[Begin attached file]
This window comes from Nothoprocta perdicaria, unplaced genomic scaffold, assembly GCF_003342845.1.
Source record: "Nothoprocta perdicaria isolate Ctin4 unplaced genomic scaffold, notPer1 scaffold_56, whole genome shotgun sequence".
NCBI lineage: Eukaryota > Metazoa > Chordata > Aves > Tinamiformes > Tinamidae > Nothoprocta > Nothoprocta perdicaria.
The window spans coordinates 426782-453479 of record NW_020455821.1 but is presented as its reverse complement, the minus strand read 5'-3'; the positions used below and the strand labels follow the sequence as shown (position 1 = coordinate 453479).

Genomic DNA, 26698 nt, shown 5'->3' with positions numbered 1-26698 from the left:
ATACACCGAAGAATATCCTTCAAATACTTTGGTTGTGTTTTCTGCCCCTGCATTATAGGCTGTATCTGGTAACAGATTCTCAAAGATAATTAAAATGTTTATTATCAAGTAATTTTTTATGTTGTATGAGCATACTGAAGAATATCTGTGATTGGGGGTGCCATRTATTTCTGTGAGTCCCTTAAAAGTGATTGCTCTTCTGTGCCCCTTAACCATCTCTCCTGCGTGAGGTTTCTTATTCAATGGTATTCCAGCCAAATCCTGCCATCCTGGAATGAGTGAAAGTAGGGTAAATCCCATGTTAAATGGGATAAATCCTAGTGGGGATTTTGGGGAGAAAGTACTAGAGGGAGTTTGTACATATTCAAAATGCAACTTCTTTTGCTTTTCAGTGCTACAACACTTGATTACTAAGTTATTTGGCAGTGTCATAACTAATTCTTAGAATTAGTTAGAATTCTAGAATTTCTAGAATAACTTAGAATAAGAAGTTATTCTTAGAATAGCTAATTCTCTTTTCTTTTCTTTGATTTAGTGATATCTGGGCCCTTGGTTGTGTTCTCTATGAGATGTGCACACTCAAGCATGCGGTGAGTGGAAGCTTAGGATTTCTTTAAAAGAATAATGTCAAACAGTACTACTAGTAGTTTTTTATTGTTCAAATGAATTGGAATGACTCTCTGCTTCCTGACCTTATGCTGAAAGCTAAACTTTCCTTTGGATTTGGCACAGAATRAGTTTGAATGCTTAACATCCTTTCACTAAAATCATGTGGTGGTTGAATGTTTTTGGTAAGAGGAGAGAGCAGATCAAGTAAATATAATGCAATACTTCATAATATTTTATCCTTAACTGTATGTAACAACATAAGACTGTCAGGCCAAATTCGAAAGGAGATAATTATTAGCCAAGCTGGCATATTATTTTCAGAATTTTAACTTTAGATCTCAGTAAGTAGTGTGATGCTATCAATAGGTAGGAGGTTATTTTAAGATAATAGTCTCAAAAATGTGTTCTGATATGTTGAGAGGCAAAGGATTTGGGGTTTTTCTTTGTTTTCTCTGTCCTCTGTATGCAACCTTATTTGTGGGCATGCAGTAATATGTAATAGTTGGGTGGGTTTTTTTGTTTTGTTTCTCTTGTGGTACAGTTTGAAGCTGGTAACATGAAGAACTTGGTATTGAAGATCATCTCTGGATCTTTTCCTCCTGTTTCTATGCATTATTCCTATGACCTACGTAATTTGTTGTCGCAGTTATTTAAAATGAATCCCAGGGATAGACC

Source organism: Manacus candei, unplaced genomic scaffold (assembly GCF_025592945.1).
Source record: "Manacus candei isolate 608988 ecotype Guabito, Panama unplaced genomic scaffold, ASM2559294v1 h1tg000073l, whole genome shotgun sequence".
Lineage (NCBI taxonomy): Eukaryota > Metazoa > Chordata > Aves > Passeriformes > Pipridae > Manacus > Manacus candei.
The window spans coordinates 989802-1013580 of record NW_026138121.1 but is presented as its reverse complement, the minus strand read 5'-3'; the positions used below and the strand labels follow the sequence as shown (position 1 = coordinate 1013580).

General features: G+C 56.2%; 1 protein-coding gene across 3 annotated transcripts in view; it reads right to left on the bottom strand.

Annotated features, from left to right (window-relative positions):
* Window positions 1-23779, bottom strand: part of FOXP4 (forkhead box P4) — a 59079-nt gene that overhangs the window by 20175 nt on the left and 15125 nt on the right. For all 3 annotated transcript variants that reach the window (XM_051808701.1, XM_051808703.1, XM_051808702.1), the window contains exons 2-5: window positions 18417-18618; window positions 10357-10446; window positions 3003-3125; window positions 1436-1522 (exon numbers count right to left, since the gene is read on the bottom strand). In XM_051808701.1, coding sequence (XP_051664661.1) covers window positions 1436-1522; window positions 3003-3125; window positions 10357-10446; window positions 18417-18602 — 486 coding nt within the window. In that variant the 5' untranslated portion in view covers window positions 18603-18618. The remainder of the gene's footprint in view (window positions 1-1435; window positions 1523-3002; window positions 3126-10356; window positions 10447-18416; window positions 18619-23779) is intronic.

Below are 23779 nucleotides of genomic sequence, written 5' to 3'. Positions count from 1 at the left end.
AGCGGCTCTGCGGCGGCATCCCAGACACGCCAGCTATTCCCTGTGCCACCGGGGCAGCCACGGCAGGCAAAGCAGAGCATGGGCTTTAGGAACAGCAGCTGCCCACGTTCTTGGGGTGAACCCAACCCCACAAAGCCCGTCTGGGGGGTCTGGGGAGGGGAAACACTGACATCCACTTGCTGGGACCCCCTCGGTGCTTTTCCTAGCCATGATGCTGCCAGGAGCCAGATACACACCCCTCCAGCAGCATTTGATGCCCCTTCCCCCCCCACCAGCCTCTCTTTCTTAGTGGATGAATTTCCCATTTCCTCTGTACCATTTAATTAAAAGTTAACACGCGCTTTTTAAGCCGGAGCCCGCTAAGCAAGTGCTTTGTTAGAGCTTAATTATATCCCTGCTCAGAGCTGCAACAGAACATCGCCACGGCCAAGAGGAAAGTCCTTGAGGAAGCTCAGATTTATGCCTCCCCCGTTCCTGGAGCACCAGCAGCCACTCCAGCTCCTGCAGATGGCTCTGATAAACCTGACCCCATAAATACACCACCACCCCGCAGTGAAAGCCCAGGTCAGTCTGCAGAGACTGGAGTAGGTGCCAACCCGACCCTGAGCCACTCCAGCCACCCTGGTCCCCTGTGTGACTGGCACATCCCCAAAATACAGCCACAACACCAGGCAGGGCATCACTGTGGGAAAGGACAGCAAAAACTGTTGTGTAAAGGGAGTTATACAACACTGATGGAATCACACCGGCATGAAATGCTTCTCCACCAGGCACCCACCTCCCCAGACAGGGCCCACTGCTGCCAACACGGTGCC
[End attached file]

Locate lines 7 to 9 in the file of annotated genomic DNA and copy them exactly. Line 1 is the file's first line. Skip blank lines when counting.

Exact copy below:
Source organism: Manacus candei, unplaced genomic scaffold (assembly GCF_025592945.1).
Source record: "Manacus candei isolate 608988 ecotype Guabito, Panama unplaced genomic scaffold, ASM2559294v1 h1tg000073l, whole genome shotgun sequence".
Lineage (NCBI taxonomy): Eukaryota > Metazoa > Chordata > Aves > Passeriformes > Pipridae > Manacus > Manacus candei.